Looking to the next centuryRecent developments in immunology are opening up a huge range of potential new therapies. Other promising areas include vaccine development, recombinant or modified growth factors and their receptors, and the possibilities of therapy with whole cells. However, the very diversity and exquisite specificity of these new approaches pose huge new challenges to the pharmaceutical industry and drug regulatory mechanisms. Exploitation which is based mainly on market potential, intellectual property rights and dividend forecasts will produce a few commercially successful products, but will deny patients many of the possible benefits of decades of research. We expect that combinations of different biologicals may give beneficial effects beyond the mere sum of their components. This is not original; it has already been widely exploited in chemotherapy for cancer and antibiotic therapy for infectious diseases. The novel aspect of immune therapies is that they are based on the natural molecules which normally operate in concert to modulate and control the immune system. To get full benefit from our growing understanding of the immune system will require the same sort of open handed cooperation and collaboration in clinical research which has characterised experimental immunology during the past decades.
Principles and ProjectsThe Therapeutic Antibody Centre (TAC) was set up by Geoff Hale and Herman Waldmann to provide a way of making a range of therapeutic monoclonal antibodies available for clinical trials in order to explore the basic principles of antibody therapy and provide the groundwork for later commercialization of useful products. In all, more than 1 kg of antibodies has been made and over 5000 patients treated; which is more than many substantial biotech companies can boast. Much of the early work was with CAMPATH1 antibodies, widely used for prevention of graft-versus-host disease and graft rejection in patients receiving bone marrow transplants and now licensed for treatment of leukaemia. Recent results in multiple sclerosis are particularly encouraging; patients have remained virtually free of new brain lesions for several years after a single treatment.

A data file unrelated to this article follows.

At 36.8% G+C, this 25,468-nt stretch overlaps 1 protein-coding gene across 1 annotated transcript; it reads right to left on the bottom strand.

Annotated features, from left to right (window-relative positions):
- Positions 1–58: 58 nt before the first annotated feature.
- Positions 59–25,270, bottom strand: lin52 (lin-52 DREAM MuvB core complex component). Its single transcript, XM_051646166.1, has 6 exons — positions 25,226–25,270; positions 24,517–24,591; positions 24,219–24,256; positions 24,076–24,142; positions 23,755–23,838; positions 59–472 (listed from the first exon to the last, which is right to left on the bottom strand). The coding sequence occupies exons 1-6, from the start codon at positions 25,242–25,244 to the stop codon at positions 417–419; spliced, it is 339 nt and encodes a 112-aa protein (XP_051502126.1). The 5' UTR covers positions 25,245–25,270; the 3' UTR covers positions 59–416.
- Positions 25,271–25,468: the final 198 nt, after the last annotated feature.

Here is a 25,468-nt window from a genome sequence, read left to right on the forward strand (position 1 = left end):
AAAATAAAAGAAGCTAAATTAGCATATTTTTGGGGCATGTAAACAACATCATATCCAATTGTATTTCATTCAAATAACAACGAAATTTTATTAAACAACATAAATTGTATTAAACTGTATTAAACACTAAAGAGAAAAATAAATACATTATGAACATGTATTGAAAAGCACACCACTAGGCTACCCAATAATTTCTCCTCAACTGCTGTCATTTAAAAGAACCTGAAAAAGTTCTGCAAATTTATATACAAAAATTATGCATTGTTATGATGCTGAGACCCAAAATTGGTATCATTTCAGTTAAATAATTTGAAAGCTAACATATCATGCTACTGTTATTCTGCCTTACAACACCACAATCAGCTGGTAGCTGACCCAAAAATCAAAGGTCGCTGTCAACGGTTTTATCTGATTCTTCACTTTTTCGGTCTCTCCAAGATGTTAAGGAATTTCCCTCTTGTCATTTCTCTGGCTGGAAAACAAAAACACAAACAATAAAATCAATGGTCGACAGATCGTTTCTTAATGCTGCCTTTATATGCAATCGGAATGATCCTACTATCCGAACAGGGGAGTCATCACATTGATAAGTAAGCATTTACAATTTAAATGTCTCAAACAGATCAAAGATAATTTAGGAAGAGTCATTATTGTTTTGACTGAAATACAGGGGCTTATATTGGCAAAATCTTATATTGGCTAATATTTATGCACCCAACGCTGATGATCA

An important principle of the TAC is the ability to take problems identified in the clinic back to the research lab in order to provoke a fresh cycle of research and development. This iterative process is now leading to a "second generation" of therapies which we believe will give us short-term treatments with a long-term impact.